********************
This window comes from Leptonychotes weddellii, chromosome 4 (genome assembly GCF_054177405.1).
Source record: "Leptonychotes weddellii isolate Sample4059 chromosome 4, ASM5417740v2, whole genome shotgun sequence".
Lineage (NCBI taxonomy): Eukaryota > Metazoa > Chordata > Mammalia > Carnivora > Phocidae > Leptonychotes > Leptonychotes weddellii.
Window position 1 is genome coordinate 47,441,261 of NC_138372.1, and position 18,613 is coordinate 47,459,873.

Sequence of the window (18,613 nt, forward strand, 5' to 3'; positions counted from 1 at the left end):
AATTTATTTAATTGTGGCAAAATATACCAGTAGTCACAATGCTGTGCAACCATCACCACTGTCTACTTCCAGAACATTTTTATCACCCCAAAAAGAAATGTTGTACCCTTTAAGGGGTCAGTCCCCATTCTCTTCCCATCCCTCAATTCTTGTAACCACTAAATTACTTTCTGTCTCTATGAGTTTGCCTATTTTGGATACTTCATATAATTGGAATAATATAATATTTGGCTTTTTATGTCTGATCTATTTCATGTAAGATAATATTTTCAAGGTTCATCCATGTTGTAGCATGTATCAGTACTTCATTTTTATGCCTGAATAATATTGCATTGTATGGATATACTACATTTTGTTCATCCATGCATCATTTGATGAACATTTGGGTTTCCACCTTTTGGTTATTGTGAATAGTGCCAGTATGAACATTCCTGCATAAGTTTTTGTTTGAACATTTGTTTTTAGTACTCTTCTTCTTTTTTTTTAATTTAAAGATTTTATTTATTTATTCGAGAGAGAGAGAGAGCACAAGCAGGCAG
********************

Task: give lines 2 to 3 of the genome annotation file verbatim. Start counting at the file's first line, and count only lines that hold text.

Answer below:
Source record: "Leptonychotes weddellii isolate Sample4059 chromosome 4, ASM5417740v2, whole genome shotgun sequence".
Lineage (NCBI taxonomy): Eukaryota > Metazoa > Chordata > Mammalia > Carnivora > Phocidae > Leptonychotes > Leptonychotes weddellii.